This doesn’t mean that you can’t do press releases, or interview satisfied customers. By publishing good press, you may be able to overwhelm the negative reviews. People tend to give weight to the number of bad reviews vs. good reviews on the Internet.

It doesn’t matter that most of your customers are satisfied. If you have three bad reviews, but only one good review published online, it makes it look like you offer shoddy service.

Use SEO

SEO, or “search engine optimization,” is a way to make your website better for visitors and for search engines. Good SEO focuses on high-quality content but another element of SEO is building good-quality backlinks to your site.

If you do everything you can do to promote your site through links, Google may rank your site high in the search engines for your niche. If you do a good job linking to positive reviews and good press, there is an excellent chance that it will push negative press down in the search engine results pages.

This kind of SEO strategy has been used by some large companies to hide the fact that they offer poor quality products and services. However, if you use it honestly, and responsibly, you can minimize the effect of lies and nonsensical ramblings about your company thus polishing your image.

In Conclusion…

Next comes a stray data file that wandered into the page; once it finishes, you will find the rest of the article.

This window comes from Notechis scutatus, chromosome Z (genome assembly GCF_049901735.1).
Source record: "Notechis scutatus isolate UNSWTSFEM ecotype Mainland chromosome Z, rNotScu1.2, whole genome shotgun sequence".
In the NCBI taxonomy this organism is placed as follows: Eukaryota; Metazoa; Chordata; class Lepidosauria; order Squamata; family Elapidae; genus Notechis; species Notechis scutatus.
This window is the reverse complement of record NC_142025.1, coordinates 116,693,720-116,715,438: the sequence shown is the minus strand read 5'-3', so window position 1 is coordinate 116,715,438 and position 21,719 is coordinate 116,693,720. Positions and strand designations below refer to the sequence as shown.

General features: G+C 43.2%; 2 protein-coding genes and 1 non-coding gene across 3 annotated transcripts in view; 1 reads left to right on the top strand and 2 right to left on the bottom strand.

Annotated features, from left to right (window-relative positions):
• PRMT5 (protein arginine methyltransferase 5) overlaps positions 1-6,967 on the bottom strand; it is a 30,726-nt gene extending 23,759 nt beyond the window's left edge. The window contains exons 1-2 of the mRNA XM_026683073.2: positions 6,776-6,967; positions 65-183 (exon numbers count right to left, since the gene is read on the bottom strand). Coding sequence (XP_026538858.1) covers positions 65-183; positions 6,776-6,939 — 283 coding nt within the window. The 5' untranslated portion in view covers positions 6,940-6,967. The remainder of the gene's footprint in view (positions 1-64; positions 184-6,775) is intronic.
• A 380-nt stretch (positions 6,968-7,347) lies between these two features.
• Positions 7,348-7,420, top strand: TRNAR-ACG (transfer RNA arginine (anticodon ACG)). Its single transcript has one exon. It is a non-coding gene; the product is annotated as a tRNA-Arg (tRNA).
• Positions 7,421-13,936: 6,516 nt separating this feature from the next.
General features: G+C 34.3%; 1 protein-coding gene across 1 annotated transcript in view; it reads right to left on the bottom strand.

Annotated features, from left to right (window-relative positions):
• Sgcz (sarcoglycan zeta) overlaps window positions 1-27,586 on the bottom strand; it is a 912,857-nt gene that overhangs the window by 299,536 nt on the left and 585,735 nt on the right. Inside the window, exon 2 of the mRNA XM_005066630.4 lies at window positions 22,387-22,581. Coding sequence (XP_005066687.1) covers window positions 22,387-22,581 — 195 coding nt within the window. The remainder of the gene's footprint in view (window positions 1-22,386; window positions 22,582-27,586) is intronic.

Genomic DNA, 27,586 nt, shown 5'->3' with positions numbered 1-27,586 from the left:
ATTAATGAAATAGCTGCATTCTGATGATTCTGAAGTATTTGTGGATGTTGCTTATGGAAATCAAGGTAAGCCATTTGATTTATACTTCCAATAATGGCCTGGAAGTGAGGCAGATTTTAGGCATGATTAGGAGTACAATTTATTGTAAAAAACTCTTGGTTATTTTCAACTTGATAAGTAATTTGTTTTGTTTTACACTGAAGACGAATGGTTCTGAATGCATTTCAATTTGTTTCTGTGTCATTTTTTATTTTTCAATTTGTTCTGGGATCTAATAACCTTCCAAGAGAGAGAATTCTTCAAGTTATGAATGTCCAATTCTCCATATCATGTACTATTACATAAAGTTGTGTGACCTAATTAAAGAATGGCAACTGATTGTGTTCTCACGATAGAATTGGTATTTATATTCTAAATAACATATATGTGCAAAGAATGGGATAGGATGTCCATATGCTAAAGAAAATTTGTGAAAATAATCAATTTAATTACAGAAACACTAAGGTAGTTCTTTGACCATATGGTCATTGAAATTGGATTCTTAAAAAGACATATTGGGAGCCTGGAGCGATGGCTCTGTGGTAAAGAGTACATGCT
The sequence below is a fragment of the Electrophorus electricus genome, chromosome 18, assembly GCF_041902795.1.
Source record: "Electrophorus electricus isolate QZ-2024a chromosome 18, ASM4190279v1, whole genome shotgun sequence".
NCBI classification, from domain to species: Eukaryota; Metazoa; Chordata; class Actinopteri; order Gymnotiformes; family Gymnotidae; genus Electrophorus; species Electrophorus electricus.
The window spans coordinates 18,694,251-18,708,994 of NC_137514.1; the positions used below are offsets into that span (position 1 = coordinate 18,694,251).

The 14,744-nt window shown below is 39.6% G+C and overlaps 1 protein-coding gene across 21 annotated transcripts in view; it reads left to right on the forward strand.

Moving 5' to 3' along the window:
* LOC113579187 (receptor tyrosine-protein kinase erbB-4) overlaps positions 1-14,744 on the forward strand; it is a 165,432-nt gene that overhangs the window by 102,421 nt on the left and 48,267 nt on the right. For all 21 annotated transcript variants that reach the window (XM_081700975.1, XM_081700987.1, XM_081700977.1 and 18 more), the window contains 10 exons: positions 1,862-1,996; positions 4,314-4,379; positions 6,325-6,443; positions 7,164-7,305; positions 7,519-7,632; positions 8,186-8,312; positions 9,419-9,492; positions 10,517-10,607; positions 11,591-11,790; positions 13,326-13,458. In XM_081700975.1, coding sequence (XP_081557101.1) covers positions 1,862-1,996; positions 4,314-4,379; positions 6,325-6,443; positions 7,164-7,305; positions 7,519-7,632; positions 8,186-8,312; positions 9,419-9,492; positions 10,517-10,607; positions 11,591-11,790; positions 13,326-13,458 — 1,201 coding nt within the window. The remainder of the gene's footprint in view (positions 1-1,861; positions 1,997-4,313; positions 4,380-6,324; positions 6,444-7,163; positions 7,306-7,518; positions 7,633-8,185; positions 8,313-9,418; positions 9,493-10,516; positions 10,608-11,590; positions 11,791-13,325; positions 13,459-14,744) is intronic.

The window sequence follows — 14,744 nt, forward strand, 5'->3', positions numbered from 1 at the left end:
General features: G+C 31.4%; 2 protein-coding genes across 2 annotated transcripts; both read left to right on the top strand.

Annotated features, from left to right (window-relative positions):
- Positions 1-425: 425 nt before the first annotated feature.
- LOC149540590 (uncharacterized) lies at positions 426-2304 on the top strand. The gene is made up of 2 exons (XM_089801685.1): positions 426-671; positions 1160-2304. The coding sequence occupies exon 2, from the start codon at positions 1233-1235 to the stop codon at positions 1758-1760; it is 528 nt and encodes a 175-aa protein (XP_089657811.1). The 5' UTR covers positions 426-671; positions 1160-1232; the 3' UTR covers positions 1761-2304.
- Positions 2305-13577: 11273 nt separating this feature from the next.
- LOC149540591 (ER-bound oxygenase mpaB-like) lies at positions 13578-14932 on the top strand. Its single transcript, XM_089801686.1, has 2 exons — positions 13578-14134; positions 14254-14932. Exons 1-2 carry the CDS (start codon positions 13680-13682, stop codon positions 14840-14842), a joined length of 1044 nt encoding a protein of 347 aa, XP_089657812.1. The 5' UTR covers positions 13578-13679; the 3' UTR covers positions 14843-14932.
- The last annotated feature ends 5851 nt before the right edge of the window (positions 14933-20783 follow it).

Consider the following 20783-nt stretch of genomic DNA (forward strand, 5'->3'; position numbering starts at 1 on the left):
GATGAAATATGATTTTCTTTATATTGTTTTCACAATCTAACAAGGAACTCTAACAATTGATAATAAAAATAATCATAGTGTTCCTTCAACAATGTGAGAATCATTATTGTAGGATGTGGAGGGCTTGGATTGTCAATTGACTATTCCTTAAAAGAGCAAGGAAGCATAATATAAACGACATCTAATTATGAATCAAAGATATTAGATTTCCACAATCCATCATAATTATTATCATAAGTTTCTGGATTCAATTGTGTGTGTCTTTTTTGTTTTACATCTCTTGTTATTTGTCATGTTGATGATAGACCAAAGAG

Regardless of what you do, negative press won’t go away. The goal should be to minimize the impact of negativity and balance out the bad with some good. If you can create a compelling reason why the negative press should be ignored, your traffic will start converting for you.





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Comments

  1. says

    A lot of scheming going on here in your article! Yet, when it comes to sheer push and popularity some of the most-hated and most-ridiculed and most-criticized bloggers make the most of life, money and success! (I’m thinking Xiaxue now!)

    If a blogger or marketer is smart, he or she can turn negative into positive with a little PR alchemy – follows along with your advice to “engage bad press” – just like in the schoolyard – never run from a bully!
    Dave Lucas just posted Puzzled by a tweet!

  2. says

    Hi Kikolani,

    I tried searching at Google my name with the terms scam, problems and issues, I’m glad there were no significant results. Your topic is enlightening for those some bloggers like me, who could not pinpoint the root cause of not being able to sell. Thanks and more power.
    Jena Isle just posted By: Ajchtar

  3. says

    Peter you covered all the aspects of reputation management on the web. A strategic approach to dealing with bad reputation is the key, and the points you have highlighted here are the right ones and the best way to do it. It was not a long time ago I wrote a similar post, however it covered the various tools bloggers and small businesses can use to monitor their brand reputation.
    Eddie Gear just posted How Does Affiliate Marketing Work? Is It Really A Source For Passive Income?

  4. says

    I’m not big enough to have people creating threads on forums or blog posts about me yet. I like to think that I would embrace the negativity and try and reply to it in a calm manner.

    Some blogger thrive on it, I remember when I first started my blog John Chow absolutely loved the negative comments on blogs and forums and would even sometimes link to them, especially if it was a complaint about one of his blog reviews.